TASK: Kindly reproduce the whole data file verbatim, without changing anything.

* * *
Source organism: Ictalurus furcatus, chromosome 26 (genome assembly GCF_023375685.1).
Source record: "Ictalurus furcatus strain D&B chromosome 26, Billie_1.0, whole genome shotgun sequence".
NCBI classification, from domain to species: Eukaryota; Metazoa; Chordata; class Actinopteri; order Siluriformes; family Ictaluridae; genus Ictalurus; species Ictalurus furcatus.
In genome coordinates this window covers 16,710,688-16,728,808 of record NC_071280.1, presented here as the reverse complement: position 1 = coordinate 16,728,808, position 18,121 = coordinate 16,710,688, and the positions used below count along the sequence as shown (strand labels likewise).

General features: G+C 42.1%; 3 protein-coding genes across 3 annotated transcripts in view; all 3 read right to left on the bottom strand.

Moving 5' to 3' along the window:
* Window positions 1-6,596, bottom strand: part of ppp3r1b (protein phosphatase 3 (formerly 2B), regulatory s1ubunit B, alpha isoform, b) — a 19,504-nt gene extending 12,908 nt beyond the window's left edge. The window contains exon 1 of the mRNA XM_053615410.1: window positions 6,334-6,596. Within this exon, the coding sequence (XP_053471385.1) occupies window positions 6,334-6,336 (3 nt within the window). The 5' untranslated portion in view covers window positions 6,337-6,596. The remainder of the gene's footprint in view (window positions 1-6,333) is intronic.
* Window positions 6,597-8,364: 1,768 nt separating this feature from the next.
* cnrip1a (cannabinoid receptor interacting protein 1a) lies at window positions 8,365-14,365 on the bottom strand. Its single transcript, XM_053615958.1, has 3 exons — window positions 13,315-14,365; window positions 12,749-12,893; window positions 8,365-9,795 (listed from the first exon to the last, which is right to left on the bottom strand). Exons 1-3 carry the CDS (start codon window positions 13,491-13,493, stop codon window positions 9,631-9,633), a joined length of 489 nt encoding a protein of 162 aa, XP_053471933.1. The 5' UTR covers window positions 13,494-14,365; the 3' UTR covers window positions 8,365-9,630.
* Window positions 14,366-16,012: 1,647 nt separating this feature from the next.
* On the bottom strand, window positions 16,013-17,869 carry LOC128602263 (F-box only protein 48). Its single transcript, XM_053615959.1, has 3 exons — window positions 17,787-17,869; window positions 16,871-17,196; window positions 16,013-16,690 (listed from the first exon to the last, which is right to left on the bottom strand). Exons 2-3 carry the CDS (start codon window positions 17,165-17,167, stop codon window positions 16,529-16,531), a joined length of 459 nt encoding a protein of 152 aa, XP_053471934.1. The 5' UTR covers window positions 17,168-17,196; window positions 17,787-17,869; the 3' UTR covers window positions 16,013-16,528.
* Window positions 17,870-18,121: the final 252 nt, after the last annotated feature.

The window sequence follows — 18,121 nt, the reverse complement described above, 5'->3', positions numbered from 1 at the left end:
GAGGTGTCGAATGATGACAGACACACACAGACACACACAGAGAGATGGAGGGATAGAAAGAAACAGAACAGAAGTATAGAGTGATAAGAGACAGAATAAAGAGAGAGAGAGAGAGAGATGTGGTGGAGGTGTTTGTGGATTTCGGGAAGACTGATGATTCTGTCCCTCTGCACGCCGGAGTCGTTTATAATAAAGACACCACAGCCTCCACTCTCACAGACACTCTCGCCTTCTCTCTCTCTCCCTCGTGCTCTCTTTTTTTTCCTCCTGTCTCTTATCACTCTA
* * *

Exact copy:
Source organism: Ictalurus furcatus, chromosome 26 (genome assembly GCF_023375685.1).
Source record: "Ictalurus furcatus strain D&B chromosome 26, Billie_1.0, whole genome shotgun sequence".
NCBI classification, from domain to species: Eukaryota; Metazoa; Chordata; class Actinopteri; order Siluriformes; family Ictaluridae; genus Ictalurus; species Ictalurus furcatus.
In genome coordinates this window covers 16,710,688-16,728,808 of record NC_071280.1, presented here as the reverse complement: position 1 = coordinate 16,728,808, position 18,121 = coordinate 16,710,688, and the positions used below count along the sequence as shown (strand labels likewise).

General features: G+C 42.1%; 3 protein-coding genes across 3 annotated transcripts in view; all 3 read right to left on the bottom strand.

Moving 5' to 3' along the window:
* Window positions 1-6,596, bottom strand: part of ppp3r1b (protein phosphatase 3 (formerly 2B), regulatory s1ubunit B, alpha isoform, b) — a 19,504-nt gene extending 12,908 nt beyond the window's left edge. The window contains exon 1 of the mRNA XM_053615410.1: window positions 6,334-6,596. Within this exon, the coding sequence (XP_053471385.1) occupies window positions 6,334-6,336 (3 nt within the window). The 5' untranslated portion in view covers window positions 6,337-6,596. The remainder of the gene's footprint in view (window positions 1-6,333) is intronic.
* Window positions 6,597-8,364: 1,768 nt separating this feature from the next.
* cnrip1a (cannabinoid receptor interacting protein 1a) lies at window positions 8,365-14,365 on the bottom strand. Its single transcript, XM_053615958.1, has 3 exons — window positions 13,315-14,365; window positions 12,749-12,893; window positions 8,365-9,795 (listed from the first exon to the last, which is right to left on the bottom strand). Exons 1-3 carry the CDS (start codon window positions 13,491-13,493, stop codon window positions 9,631-9,633), a joined length of 489 nt encoding a protein of 162 aa, XP_053471933.1. The 5' UTR covers window positions 13,494-14,365; the 3' UTR covers window positions 8,365-9,630.
* Window positions 14,366-16,012: 1,647 nt separating this feature from the next.
* On the bottom strand, window positions 16,013-17,869 carry LOC128602263 (F-box only protein 48). Its single transcript, XM_053615959.1, has 3 exons — window positions 17,787-17,869; window positions 16,871-17,196; window positions 16,013-16,690 (listed from the first exon to the last, which is right to left on the bottom strand). Exons 2-3 carry the CDS (start codon window positions 17,165-17,167, stop codon window positions 16,529-16,531), a joined length of 459 nt encoding a protein of 152 aa, XP_053471934.1. The 5' UTR covers window positions 17,168-17,196; window positions 17,787-17,869; the 3' UTR covers window positions 16,013-16,528.
* Window positions 17,870-18,121: the final 252 nt, after the last annotated feature.

The window sequence follows — 18,121 nt, the reverse complement described above, 5'->3', positions numbered from 1 at the left end:
GAGGTGTCGAATGATGACAGACACACACAGACACACACAGAGAGATGGAGGGATAGAAAGAAACAGAACAGAAGTATAGAGTGATAAGAGACAGAATAAAGAGAGAGAGAGAGAGAGATGTGGTGGAGGTGTTTGTGGATTTCGGGAAGACTGATGATTCTGTCCCTCTGCACGCCGGAGTCGTTTATAATAAAGACACCACAGCCTCCACTCTCACAGACACTCTCGCCTTCTCTCTCTCTCCCTCGTGCTCTCTTTTTTTTCCTCCTGTCTCTTATCACTCTA